Background. Sequential cycles of combination chemotherapy with high-dose cyclophosphamide, etoposide and cisplatin (sHDCEP) can largely increase the total dose (TD) of drug delivered. If granulocyte colony-stimulating factor (G-CSF) and/or autologous peripheral blood stem cell (PBSC) rescue can shorten the duration of cytopenia between cycles of sHDCEP, the dose intensity (DI) can be increased as well. In order to explore the feasibility of delivering maximal TD and DI by administration of sHDCEP with G-CSF and/or PBSC rescue, this trial is undertaken to investigate the hematologic and nonhematologic toxicity observed with sHDCEP by G-CSF and/or PBSC rescue. Methods. Patients with refractory malignancy and well preserved physiologic function for whom no available therapy is likely to cure or prolong the survival were eligible for the study. Each cycle of high-dose chemotherapy consisted of: cyclophosphamide 5,000 mg/m2, etoposide 1,500 mg/m2 and cisplatin 150 mg/m2. G-CSF and/or PBSC were administered alternatively after each cycle as rescue for myelosuppression. The next cycle was given to patient who showed response to the previous cycle after recovery from toxicity for a maximal of 4 cycles. Results. Two cases of refractory malignancy with progressive disease were treated by sHDCEP for 7 cycles, including 4 cycles with G-CSF rescue, 2 cycle with PBSC rescue, and 1 cycle with G-CSF + PBSC rescue. In the 4 cycles rescued by G-CSF alone, we observed a slightly slower granulocyte and markedly prolonged platelet recovery in the subsequent cycle. By comparing the effect of G-CSF and/or PBSC rescue on hematologic recovery with the preceding cycle in the same patient, we found that G-CSF rescue provided faster granulocyte recovery than PBSC, but PBSC rescue provided faster platelet recovery than G-CSF. Rescue by larger number of PBSCs provided only faster platelet but not granulocyte recovery than rescue by adding G-CSF to a very small number of PBSCs. However, G-CSF plus the very small number of PBSCs provided shorter duration of both granulocytopenia and thrombocytopenia than rescue by G-CSF alone. The most common nonhematologic toxicity from sHDCEP included transient nausea, vomiting, diarrhea and mild impairment of liver function but we observed no significant or irreversible major organ damage. The side effect from PBSC collection was mild and toxicity from reinfusion of the thawed PBSCs was not obvious. Using G-CSF and/or PBSC rescue, sHDCEP was delivered repeatedly in no more than 4 weeks for the next-cycles except for patient 1 who had cycle 4 delayed because of prolonged platelet recovery by only G-CSF rescue in cycle 3. Conclusions. Our initial experience has shown that the nonhematologic toxicity from sHDCEP, G-CSF and PBSC rescue was well tolerated. Prolonged platelet recovery after sequential cycles of HDCEP by only G-CSF rescue delayed the next cycle of chemotherapy. Although the next cycle was delivered within 4 weeks by only PBSC rescue, concurrent infusion of G-CSF and larger number of PBSCs should provide the most rapid hematologic recovery. Sequential high-dose chemotherapy administered by this model is likely to provide the maximal delivery of TD and DI, and is worthy of further clinical trials.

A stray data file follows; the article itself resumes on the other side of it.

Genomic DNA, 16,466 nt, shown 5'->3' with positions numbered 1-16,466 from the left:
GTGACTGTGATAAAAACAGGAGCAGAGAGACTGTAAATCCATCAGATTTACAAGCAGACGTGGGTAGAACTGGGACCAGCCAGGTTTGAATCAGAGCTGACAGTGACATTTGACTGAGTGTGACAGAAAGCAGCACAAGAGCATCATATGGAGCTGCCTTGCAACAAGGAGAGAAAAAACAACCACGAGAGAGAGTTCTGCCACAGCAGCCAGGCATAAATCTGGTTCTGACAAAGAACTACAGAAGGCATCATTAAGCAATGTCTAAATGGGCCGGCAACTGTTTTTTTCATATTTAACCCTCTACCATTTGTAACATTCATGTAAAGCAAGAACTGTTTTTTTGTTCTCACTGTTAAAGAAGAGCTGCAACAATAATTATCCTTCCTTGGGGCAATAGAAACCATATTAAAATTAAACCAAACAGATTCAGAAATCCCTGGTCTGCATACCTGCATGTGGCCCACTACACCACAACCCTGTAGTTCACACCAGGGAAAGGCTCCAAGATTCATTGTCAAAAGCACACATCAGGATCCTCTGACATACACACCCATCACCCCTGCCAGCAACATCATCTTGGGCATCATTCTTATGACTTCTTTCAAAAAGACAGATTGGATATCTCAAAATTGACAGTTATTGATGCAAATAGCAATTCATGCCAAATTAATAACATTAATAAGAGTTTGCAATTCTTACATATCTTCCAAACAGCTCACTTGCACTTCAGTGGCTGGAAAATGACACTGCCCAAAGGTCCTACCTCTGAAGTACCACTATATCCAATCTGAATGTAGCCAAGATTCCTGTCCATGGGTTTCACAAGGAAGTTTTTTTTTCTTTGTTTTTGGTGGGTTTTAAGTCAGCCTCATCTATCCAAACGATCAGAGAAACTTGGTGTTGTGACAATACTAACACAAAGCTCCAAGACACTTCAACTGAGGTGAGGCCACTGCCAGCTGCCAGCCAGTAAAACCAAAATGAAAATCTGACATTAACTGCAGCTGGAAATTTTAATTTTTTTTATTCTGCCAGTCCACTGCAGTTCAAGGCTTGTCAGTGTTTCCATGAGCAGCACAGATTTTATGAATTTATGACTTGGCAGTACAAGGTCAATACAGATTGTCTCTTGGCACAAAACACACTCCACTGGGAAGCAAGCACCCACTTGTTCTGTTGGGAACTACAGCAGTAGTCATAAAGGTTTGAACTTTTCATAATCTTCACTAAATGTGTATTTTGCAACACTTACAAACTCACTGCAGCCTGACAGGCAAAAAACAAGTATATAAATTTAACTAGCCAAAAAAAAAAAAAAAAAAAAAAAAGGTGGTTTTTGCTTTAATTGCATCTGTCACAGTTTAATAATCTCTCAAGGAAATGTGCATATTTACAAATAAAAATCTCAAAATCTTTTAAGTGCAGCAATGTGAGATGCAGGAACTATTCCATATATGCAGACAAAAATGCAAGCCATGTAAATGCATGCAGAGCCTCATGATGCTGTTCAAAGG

|Number of pages||9|
|Journal||Chinese Medical Journal (Taipei)|
|Publication status||Published - Dec 1 1994|
- autologous peripheral blood stem cell transplantation
- granulocyte colony-stimulating factor
- sequential high-dose chemotherapy
ASJC Scopus subject areas